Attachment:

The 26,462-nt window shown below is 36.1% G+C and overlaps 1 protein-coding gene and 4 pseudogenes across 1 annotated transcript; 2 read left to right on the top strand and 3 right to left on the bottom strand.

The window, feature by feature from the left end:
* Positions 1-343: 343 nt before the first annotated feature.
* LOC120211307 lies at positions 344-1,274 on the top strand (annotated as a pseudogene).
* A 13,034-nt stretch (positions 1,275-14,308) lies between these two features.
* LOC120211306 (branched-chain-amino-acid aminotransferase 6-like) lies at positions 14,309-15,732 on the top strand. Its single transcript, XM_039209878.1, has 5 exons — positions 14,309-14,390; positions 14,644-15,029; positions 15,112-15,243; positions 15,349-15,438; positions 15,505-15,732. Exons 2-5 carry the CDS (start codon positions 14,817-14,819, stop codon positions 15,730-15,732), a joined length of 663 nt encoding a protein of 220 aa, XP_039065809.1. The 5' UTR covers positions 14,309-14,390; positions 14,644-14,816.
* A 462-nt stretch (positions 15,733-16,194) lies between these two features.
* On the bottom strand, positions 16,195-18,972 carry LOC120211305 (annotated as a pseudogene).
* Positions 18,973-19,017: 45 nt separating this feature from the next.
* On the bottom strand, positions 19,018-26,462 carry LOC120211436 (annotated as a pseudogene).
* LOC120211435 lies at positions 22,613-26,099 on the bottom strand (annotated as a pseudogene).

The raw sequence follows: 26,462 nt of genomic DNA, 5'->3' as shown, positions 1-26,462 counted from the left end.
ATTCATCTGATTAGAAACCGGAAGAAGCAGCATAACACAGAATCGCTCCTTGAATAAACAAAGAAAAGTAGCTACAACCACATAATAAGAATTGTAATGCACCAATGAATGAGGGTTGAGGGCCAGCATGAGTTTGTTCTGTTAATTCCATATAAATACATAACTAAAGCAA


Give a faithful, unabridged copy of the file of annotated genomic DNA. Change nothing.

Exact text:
The 26,462-nt window shown below is 36.1% G+C and overlaps 1 protein-coding gene and 4 pseudogenes across 1 annotated transcript; 2 read left to right on the top strand and 3 right to left on the bottom strand.

The window, feature by feature from the left end:
* Positions 1-343: 343 nt before the first annotated feature.
* LOC120211307 lies at positions 344-1,274 on the top strand (annotated as a pseudogene).
* A 13,034-nt stretch (positions 1,275-14,308) lies between these two features.
* LOC120211306 (branched-chain-amino-acid aminotransferase 6-like) lies at positions 14,309-15,732 on the top strand. Its single transcript, XM_039209878.1, has 5 exons — positions 14,309-14,390; positions 14,644-15,029; positions 15,112-15,243; positions 15,349-15,438; positions 15,505-15,732. Exons 2-5 carry the CDS (start codon positions 14,817-14,819, stop codon positions 15,730-15,732), a joined length of 663 nt encoding a protein of 220 aa, XP_039065809.1. The 5' UTR covers positions 14,309-14,390; positions 14,644-14,816.
* A 462-nt stretch (positions 15,733-16,194) lies between these two features.
* On the bottom strand, positions 16,195-18,972 carry LOC120211305 (annotated as a pseudogene).
* Positions 18,973-19,017: 45 nt separating this feature from the next.
* On the bottom strand, positions 19,018-26,462 carry LOC120211436 (annotated as a pseudogene).
* LOC120211435 lies at positions 22,613-26,099 on the bottom strand (annotated as a pseudogene).

The raw sequence follows: 26,462 nt of genomic DNA, 5'->3' as shown, positions 1-26,462 counted from the left end.
ATTCATCTGATTAGAAACCGGAAGAAGCAGCATAACACAGAATCGCTCCTTGAATAAACAAAGAAAAGTAGCTACAACCACATAATAAGAATTGTAATGCACCAATGAATGAGGGTTGAGGGCCAGCATGAGTTTGTTCTGTTAATTCCATATAAATACATAACTAAAGCAA